The first major hurricane to hit the United States in three years may soon make landfall — and the storm may hit far from where such storms normally strike.
The storm “may continue to strengthen and could make landfall anywhere along the East Coast,” according to the Federal Emergency Management Agency.
And the fact that Irene is headed north — instead of aiming at Florida or Gulf Coast states — concerns federal officials.
“There’s a tendency for people to think that hurricanes are a southern thing, but I think folks in the Mid-Atlantic and northern coastal areas need to be taking this seriously,” FEMA Administrator Craig Fugate said Tuesday.
People “need to be prepared now” for the possibility of a major storm battering their area later this week, Fugate said during a call with reporters Tuesday morning.
Among other concerns, Hurricane Irene may disrupt Sunday’s planned formal dedication of the Martin Luther King Jr. Memorial on the Mall in Washington.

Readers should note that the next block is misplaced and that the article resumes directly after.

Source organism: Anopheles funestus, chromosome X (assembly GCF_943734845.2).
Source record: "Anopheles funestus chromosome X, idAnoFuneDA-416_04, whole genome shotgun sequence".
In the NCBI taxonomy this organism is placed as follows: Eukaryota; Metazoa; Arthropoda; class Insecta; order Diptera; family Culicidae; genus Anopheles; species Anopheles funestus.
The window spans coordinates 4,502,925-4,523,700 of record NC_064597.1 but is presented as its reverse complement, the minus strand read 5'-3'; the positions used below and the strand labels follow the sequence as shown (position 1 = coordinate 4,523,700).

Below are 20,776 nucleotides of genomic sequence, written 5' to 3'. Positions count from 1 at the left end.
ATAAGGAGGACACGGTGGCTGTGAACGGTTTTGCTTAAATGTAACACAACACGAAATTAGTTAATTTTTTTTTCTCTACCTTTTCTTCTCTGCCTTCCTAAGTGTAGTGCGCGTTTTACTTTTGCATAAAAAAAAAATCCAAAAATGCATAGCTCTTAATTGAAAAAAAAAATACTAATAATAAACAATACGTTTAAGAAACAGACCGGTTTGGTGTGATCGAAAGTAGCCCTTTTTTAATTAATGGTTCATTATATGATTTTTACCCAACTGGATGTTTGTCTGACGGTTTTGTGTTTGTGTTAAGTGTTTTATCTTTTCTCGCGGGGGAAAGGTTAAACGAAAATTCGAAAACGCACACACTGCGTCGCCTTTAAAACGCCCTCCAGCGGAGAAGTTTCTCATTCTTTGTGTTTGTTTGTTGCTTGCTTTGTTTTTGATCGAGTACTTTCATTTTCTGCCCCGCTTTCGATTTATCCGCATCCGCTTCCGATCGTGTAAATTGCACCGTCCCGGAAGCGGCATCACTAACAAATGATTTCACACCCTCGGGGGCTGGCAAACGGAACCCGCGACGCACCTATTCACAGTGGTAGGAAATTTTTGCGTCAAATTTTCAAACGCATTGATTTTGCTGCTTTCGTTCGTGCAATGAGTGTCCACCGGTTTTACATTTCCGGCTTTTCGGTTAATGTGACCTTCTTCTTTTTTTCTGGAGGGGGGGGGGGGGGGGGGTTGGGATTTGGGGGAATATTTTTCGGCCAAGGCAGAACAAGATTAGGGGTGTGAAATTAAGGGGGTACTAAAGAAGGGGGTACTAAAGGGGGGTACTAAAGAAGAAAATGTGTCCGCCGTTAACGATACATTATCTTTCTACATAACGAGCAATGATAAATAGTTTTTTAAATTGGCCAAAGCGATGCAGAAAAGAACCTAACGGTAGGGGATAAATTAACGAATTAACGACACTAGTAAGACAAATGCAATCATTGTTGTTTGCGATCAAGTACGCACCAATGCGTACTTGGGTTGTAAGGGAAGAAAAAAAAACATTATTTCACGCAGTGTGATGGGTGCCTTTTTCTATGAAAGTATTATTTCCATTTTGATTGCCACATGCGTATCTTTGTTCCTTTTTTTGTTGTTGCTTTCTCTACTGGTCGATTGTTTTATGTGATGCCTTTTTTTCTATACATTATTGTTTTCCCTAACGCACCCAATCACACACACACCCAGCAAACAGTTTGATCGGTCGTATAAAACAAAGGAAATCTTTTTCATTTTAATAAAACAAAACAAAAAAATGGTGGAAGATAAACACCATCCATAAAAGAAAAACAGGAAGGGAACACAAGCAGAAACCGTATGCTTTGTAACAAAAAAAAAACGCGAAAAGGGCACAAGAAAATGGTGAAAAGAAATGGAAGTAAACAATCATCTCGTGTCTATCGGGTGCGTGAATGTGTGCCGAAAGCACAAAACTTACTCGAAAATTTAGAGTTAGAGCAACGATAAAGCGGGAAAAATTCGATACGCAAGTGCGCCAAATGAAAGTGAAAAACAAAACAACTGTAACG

FEMA is already responding to significant flooding from Irene in Puerto Rico. President Obama issued an emergency declaration for the island commonwealth Monday night and agency officials are assisting local officials in making damage assessments, Fugate said.
Federal storm response teams are also pre-deploying to North Carolina, which is expected to take the brunt of Irene later this week. FEMA officials will assist state authorities with evacuation route procedures, Fugate said.
For more Hurricane Irene updates, visit The Post’s Capital Weather Gang
Follow Ed O’Keefe on Twitter: @edatpost